Fed rate hikes will continue until inflation improves

Brian Nick, Chief Investment Strategist

The Fed has raised rates by 300 basis points since June, a nearly unprecedented pace of tightening done to combat persistent inflation amid continued strength in the labor market and consumer spending. But markets are worried it will go too far, triggering a recession.

What happened?

Delivering on expectations, today the U.S. Federal Reserve raised its target policy rate by 75 basis points (bps) to a range of 3.75% to 4.00%. This is the fourth consecutive meeting to produce a hike of this magnitude, and it is not yet clear whether it will be the last.

The Federal Open Market Committee’s (FOMC) statement following the meeting pledged to keep monetary policy “sufficiently restrictive” to return inflation to 2%. But it also said it would account for the “cumulative tightening of monetary policy, the lags with which monetary policy affects economic activity and inflation.”

In his remarks following the decision, Chair Jerome Powell was pressed for details on the Fed’s plans for rate hikes at future meetings, particularly the next one on 14 December. Powell said he expects it may be time to slow the pace of hikes at the next meeting or the one after. But he tempered those remarks by saying the Fed might ultimately have to hike rates to a higher terminal level and keep them there for quite some time. Investors looking for firm signs the Fed may begin to take its foot off the brake in December certainly found a few.

What is the case for more hikes?

On the surface, with every measure of inflation still well above the Fed’s target, further rate hikes seem appropriate. In particular, the U.S. labor market has to this point been virtually undisturbed by the dramatic tightening of financial conditions. Powell has cited low unemployment and high wage growth as reasons for concern that inflation will persist. His conclusion: tighter policy will reduce demand for workers, thereby raising unemployment and short-circuiting the wage/price spiral. If this seems unpleasant, that’s because it is designed to be.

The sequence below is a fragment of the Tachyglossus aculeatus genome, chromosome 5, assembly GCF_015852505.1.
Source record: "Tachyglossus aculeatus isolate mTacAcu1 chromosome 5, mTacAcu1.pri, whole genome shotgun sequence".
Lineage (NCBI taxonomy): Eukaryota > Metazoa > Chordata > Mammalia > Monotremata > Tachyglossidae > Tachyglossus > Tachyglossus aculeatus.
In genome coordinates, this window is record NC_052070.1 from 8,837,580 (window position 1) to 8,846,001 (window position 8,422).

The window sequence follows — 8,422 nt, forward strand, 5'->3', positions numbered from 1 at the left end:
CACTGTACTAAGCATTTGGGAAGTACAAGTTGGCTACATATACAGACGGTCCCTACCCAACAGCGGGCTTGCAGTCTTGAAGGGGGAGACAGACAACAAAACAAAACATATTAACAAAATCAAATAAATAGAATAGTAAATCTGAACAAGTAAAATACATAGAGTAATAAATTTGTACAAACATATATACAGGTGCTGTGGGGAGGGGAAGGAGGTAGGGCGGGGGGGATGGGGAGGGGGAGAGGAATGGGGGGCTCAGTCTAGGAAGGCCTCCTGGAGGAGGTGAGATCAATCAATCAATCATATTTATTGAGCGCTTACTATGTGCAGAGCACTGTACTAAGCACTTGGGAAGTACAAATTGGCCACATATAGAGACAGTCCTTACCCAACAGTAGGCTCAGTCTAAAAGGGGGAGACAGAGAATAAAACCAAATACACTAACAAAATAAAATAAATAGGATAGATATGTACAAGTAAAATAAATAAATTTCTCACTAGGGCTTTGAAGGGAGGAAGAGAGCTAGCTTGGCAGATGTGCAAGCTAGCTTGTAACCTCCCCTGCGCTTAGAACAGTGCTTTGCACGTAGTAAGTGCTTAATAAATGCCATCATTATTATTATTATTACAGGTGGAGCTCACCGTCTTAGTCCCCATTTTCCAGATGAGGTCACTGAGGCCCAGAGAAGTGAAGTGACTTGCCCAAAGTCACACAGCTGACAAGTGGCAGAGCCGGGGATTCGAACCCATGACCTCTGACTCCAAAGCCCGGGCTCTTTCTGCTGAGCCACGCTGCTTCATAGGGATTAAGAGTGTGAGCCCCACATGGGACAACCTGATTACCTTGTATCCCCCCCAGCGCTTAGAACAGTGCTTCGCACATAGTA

Recent public comments from FOMC members have emphasized lower inflation as a necessary condition for large rate hikes to cease. That implies we are still a good distance away from a turning point toward stable, let alone easier, monetary policy. Yet trends in many of the drivers of inflation are providing reasons to be more optimistic that inflation may begin moderating over the coming months.

First, private measures of rent inflation are rolling over. Both the Apartment List and Zillow monthly national indexes show rent inflation falling quickly.

Second, the U.S. Employment Cost Index showed a decline in the rate of growth for private sector wages in the third quarter, even as the year-over-year number remained higher than average. Third, prices of core goods like appliances, which have fallen out of favor as consumers rotate to services spending, are in steep deflation. As consumer behavior normalizes further, companies with overstocked inventories may be compelled to slash prices on an ever larger basket of goods. Holiday shoppers should expect good deals.

To use a popular hockey analogy, based on where the puck is today, the Fed should continue to raise rates at a rapid clip. But based on where the puck appears to be going, the case for easing up on the hikes is becoming stronger. The Fed has until 14 December to examine the incoming data and make a decision.